Inflation has been 5.9% over the past year based on the way Social Security (SS) calculates its Cost-of-Living-Adjustment. (See here for how SS calculates.) That’s the most since 6.1% inflation in 1990. (See here.) The purpose of this post is to describe what that 5.9% means for us retirees. It’s pretty straightforward: inflation slashes the real value and real return rates on our portfolio, but portfolio returns for the year are on track to handily beat inflation. We nest eggers are on track for a real increase of our Safe Spending Amount (SSA) for 2022. (See Chapter 2, Nest Egg Care[NEC].)
== The basics ==
• Social Security gross benefits will increase by 5.9% to ~maintain the same gross spending power as in prior years. Your net monthly payment you receive will be affected by the increase in payments for Medicare premiums that are deducted from your gross SS benefit. Those premiums haven’t been announced yet.
• Your SSA for 2022 will almost certainly increase by more than 5.9%. You are on track to earn more in real spending power than you withdrew for your spending in 2021. When that happens, you always calculate to a real increase in your SSA.
For example, Patti and I withdrew 4.85% in the first week of last December for our spending in 2021. We have less than five more weeks before my calculation of our SSA for 2022 on November 30. We have earned 13% real portfolio return over the past ~11 months. Assuming stocks don’t crater over the next few weeks, we’ll have the fifth real increase in our SSA out of the past seven years. These increases in our SSA are getting out of hand!
== Other effects of inflation ==
Patti and I have a component of our income for spending that does not adjust for inflation. I have a small monthly payment from a defined benefit plan from an employer in the early 1980s. The payments have been the same each month for nearly 12 years now. Year after year, the spending power of those dollar payments decrease. My pay decreased in real spending power by ~ 6% this year. The cumulative decrease in spending power from 2010 has been -22%.
While stocks gained in real value this past year – returns were greater than inflation – my bond portfolio declined sharply in real value. My nominal bond return is about -1.3% so far. With 6% inflation, that nominal return translates to about -7% real return. (That’s bad, but not wildly unusual: real bond returns have been -7% or lower twice in the last 20 years.) Stated differently, the real value of my bond portfolio fell by 7% this past year.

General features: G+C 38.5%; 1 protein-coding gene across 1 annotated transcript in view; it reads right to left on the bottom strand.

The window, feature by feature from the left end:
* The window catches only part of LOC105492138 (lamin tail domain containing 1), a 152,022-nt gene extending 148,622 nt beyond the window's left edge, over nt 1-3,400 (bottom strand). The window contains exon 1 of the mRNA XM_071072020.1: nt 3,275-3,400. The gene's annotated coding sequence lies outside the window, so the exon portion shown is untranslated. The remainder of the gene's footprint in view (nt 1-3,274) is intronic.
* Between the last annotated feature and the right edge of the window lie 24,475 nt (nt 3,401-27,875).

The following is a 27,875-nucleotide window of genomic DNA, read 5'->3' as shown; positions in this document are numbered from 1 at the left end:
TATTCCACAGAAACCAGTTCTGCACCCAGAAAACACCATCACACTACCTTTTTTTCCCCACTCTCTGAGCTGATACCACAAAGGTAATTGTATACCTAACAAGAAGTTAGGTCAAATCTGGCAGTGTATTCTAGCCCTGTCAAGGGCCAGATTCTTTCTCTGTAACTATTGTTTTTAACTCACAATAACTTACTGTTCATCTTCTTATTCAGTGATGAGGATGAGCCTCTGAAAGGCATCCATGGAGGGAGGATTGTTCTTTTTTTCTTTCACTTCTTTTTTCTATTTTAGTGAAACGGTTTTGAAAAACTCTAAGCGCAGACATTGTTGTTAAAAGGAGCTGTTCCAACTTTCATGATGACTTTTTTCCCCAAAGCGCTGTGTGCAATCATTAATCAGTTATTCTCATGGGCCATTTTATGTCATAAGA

But the fall in the real value of my bond portfolio is offset quite a bit because I owe 6% less in real spending power on the money I’ve borrowed. The benefit of owing less in real spending power roughly matches the hurt of the decline in the real value of our bond portfolio.
Patti and I have a mortgage and a HELOC; I started our current 30-year mortgage in the summer of 2020 to take advantage of the low rates. Our total loan balance is not far off from my total bond portfolio. The real amount that I owe – our mortgage + HELOC loan balances – fell by 6% this year because of inflation.
How do I tap that? I only get the dollars that will increase my total financial assets to offset the real decline in our bond portfolio if I refinance in the future. I’d be converting the increrased dollar value in our primary non-financial asset to financial assets – dollars we can spend or invest.
Our home may not have increased in real value this past year, but it increased in dollar value due to inflation. If our house was valued at $400,000 last year, it is likely valued at 6% more or $424,000 this year. The dollar amount that we owe on loans remained the same or slightly declined with principal payments. Therefore, the ratio of my loan balance to the dollar value of our home is declining.
Someday, let’s say in 2028, a bank will be willing to lend me the same percentage loan amount to appraised value that I had in the summer of 2020. When I refinance, say at the same real mortgage value measured in spending power that I have now, I will get many more dollars that I can spend or invest after I’ve paid off the current mortgage. I’ve repeated this feat a number of times over the years. We always net more dollars to invest or spend after we’ve paid off the old mortgage.
Conclusion: Inflation over the past year has been about 6%. That’s the most since 1982. Your gross Social Security benefit will increase by 5.9%. Your Safe Spending Amount or your “pay” from your next egg will increase by more than 6%. Your overall portfolio return is more that the rate of inflation. You will earn back more than you withdrew for your spending for 2021. You will have more portfolio value measured in real spending power than when you withdrew for spending last year. When you earn back more that you withdrew last year, you will always calculate to a real increase in your SSA.